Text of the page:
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Can Con Ed avoid blackouts this summer?


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Can Con Ed avoid blackouts this summer?



June 23rd 2008



Bates for News

NY Waterway crosses East River in front of a darkened skyline during the massive

2003 blackout that affected 50 million people in seven states and Canada.


On hot summer nights, the drone of three million air conditioners in the city is as much a sound of the season as ice cream trucks and pickup baseball games.


The cold air soothes the sweaty, but puts enormous pressure on the electric grid. During the four-day heat wave at the beginning of this month, which broke the June record for peak electricity use two days in a row, the system held up, except for sporadic outages in parts of Brooklyn.


Whether it will all summer remains a question.


"Even though the peak demand will be higher than last year, there should be sufficient reserves and generating capacity for the summer," said Gary Paslow, spokesman for the New York Independent System Operator, which oversees the bulk electric system for the state.


The city has a long history of blackouts. In 1965, the great Northeast blackout left 25 million people in the dark. In 1977, a widespread blackout sparked looting and unrest. Five years ago, a massive power failure left 50 million in the Northeast and Canada in the dark.


Con Ed spokesman Joe Petta said the energy supplier begins to plan for the summer at the end of the previous season by tracking new buildings and increased demand with historical trends and future projections. Since last summer, Con Ed has spent $2 billion and added 10 million feet of cable and 1,700 new transformers as part of an ongoing effort to reinforce the system.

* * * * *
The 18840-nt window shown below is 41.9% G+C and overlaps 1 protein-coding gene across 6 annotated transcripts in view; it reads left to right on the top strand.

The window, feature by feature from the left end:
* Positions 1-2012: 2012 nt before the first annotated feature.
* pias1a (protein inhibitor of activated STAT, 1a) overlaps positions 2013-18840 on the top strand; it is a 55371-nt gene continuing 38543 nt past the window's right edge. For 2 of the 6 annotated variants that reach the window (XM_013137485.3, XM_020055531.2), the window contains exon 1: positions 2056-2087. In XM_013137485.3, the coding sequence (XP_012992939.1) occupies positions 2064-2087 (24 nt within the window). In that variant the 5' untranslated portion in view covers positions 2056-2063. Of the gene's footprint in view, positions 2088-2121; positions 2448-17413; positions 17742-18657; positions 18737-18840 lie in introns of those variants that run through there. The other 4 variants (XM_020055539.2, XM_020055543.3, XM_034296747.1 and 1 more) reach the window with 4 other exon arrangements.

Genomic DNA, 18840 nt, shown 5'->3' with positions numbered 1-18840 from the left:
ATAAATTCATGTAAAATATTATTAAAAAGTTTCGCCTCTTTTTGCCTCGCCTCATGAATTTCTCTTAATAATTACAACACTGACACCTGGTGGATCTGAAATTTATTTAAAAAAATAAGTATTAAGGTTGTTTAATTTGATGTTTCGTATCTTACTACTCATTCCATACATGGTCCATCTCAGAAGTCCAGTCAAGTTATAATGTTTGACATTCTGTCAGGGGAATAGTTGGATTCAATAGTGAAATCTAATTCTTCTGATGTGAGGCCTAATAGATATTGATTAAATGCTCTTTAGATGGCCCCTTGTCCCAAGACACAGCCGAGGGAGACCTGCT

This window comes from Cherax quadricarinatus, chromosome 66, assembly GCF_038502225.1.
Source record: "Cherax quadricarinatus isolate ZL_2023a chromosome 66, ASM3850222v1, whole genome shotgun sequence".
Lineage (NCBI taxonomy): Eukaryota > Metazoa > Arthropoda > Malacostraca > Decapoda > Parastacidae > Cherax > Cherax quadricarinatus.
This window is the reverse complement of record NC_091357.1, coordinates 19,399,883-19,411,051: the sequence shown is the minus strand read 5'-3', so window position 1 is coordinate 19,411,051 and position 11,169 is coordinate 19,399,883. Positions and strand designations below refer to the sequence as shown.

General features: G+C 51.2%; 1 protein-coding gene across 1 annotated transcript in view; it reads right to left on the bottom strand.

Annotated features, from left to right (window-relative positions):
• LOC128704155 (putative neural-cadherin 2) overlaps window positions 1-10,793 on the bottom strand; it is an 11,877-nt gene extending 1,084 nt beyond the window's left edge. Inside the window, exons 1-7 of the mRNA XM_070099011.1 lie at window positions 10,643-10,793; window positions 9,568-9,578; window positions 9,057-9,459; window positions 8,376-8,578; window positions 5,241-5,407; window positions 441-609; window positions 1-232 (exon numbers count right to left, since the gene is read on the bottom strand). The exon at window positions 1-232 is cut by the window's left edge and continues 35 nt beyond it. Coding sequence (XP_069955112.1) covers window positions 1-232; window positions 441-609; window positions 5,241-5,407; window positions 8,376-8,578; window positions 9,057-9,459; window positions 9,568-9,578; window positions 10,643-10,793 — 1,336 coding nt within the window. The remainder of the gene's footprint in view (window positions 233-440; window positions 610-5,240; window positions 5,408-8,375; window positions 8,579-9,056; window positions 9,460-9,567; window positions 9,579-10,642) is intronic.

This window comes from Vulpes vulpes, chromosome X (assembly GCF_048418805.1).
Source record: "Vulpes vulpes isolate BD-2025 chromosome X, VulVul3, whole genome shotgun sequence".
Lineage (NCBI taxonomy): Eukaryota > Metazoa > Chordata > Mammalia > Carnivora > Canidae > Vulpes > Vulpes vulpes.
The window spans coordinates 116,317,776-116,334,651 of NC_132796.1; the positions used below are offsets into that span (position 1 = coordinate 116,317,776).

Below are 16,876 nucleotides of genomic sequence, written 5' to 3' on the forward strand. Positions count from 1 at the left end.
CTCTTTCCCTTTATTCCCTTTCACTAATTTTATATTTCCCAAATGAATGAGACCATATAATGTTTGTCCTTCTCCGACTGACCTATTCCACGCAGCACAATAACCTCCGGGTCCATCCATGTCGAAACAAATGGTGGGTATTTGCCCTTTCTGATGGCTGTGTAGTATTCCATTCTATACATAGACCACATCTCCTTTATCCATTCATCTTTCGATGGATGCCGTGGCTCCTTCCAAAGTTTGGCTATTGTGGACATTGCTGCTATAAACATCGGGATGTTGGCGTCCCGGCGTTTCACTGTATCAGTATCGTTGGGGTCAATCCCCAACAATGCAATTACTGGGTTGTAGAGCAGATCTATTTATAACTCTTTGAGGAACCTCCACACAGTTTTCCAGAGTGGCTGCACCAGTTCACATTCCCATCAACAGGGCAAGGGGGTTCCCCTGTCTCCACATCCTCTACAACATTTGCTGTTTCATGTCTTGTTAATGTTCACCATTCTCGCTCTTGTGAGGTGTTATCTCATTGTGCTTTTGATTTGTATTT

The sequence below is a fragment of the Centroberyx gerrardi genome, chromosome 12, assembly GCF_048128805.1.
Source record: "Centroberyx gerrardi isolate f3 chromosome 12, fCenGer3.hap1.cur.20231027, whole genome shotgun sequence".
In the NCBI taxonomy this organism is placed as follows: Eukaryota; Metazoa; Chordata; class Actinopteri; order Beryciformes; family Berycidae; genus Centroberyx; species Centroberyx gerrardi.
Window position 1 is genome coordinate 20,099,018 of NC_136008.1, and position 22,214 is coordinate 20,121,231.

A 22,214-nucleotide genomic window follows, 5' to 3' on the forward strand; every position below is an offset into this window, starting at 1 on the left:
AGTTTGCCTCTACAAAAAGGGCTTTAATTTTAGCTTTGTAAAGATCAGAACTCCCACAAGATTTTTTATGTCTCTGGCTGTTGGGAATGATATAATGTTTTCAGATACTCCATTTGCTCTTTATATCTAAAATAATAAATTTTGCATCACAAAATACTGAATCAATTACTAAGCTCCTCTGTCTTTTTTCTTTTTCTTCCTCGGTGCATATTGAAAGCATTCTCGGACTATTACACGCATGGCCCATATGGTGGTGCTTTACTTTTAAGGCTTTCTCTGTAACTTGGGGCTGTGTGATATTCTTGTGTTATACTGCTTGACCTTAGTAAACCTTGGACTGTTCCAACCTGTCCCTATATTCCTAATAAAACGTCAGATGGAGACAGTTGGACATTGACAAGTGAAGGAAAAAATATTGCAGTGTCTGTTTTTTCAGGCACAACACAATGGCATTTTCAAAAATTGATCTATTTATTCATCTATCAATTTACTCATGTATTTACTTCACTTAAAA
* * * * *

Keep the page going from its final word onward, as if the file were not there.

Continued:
Still, the North American Electric Reliability Corp. determined in its latest annual assessment that increasing demand and limited infrastructure improvements over the long term are still very much a concern.


Part of the challenge is that people keep buying air conditioners. Con Ed estimates that a million air conditioners were installed in the last five years and expects a million more will be installed in the next five years.


The challenge is that there is no way to store electricity. Power must be generated in the city during peak times, causing bottlenecks and sometimes outages.


While the average capacity during the year is around 18,000 megawatts per hour, demand can nearly double on the hottest summer days.


"It's important that the system always has to be prepared to meet the peak even though a lot of times the usage is less," Paslow said.


Peak demand is the year's highest demand for a one-hour period, and generally occurs on a late afternoon several days into a heat wave, when electricity use increases as tolerance for the heat wanes.


On the hottest days, Petta said, Con Ed will have extra crews on standby.


Petta's main advice was to turn off the air conditioner when not at home. If New Yorkers heed those words when the heat comes, the city's lights may stay on this summer.

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They should install natural gas fired steam plants in queens and brooklyn to kick in and turn locally placed steam turbines in a electrical grid failure scenario, so at least they can provide the basic needs such as traffic lights, transit, and so on. It works in manhattan, why not on the LI? Also, where's that underwater tidal power plant in the east river? Again, so many solutions, yet so few plans to implement.


- Andy

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They should've used a picture of Astoria from that last major blackout NYC had because the blackout portrayed in the picture was not Con Ed's fault.


Yea, but it's a symptom of a larger issue with power management. They could have prevented it.


- Andy

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